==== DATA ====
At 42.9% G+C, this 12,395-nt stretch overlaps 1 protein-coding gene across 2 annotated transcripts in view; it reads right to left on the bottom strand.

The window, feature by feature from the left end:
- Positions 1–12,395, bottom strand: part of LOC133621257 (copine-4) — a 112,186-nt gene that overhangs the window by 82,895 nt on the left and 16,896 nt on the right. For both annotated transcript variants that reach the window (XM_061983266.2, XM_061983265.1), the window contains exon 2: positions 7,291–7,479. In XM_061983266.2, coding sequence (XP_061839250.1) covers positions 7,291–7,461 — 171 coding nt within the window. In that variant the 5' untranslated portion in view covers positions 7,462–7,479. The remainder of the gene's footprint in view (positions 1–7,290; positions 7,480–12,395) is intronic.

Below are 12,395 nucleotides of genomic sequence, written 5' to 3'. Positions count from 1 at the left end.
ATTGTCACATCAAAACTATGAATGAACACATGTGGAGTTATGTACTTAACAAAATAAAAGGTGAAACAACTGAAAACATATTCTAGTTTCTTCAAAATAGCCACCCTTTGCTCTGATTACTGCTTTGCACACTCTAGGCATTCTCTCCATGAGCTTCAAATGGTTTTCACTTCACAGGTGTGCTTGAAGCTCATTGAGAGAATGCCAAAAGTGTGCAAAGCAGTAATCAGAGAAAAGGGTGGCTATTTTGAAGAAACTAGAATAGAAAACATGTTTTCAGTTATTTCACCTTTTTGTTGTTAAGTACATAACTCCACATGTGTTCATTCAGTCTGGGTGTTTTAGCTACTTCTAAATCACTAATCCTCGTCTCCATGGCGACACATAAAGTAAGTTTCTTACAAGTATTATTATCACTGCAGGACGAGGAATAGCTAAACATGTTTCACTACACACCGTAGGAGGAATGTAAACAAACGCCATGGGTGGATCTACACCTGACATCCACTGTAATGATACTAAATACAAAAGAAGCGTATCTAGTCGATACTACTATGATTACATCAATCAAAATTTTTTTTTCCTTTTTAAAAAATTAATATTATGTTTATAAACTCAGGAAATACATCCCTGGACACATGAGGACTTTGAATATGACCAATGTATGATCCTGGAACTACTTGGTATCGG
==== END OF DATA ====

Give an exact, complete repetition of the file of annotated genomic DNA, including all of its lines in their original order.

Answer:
At 42.9% G+C, this 12,395-nt stretch overlaps 1 protein-coding gene across 2 annotated transcripts in view; it reads right to left on the bottom strand.

The window, feature by feature from the left end:
- Positions 1–12,395, bottom strand: part of LOC133621257 (copine-4) — a 112,186-nt gene that overhangs the window by 82,895 nt on the left and 16,896 nt on the right. For both annotated transcript variants that reach the window (XM_061983266.2, XM_061983265.1), the window contains exon 2: positions 7,291–7,479. In XM_061983266.2, coding sequence (XP_061839250.1) covers positions 7,291–7,461 — 171 coding nt within the window. In that variant the 5' untranslated portion in view covers positions 7,462–7,479. The remainder of the gene's footprint in view (positions 1–7,290; positions 7,480–12,395) is intronic.

Below are 12,395 nucleotides of genomic sequence, written 5' to 3'. Positions count from 1 at the left end.
ATTGTCACATCAAAACTATGAATGAACACATGTGGAGTTATGTACTTAACAAAATAAAAGGTGAAACAACTGAAAACATATTCTAGTTTCTTCAAAATAGCCACCCTTTGCTCTGATTACTGCTTTGCACACTCTAGGCATTCTCTCCATGAGCTTCAAATGGTTTTCACTTCACAGGTGTGCTTGAAGCTCATTGAGAGAATGCCAAAAGTGTGCAAAGCAGTAATCAGAGAAAAGGGTGGCTATTTTGAAGAAACTAGAATAGAAAACATGTTTTCAGTTATTTCACCTTTTTGTTGTTAAGTACATAACTCCACATGTGTTCATTCAGTCTGGGTGTTTTAGCTACTTCTAAATCACTAATCCTCGTCTCCATGGCGACACATAAAGTAAGTTTCTTACAAGTATTATTATCACTGCAGGACGAGGAATAGCTAAACATGTTTCACTACACACCGTAGGAGGAATGTAAACAAACGCCATGGGTGGATCTACACCTGACATCCACTGTAATGATACTAAATACAAAAGAAGCGTATCTAGTCGATACTACTATGATTACATCAATCAAAATTTTTTTTTCCTTTTTAAAAAATTAATATTATGTTTATAAACTCAGGAAATACATCCCTGGACACATGAGGACTTTGAATATGACCAATGTATGATCCTGGAACTACTTGGTATCGG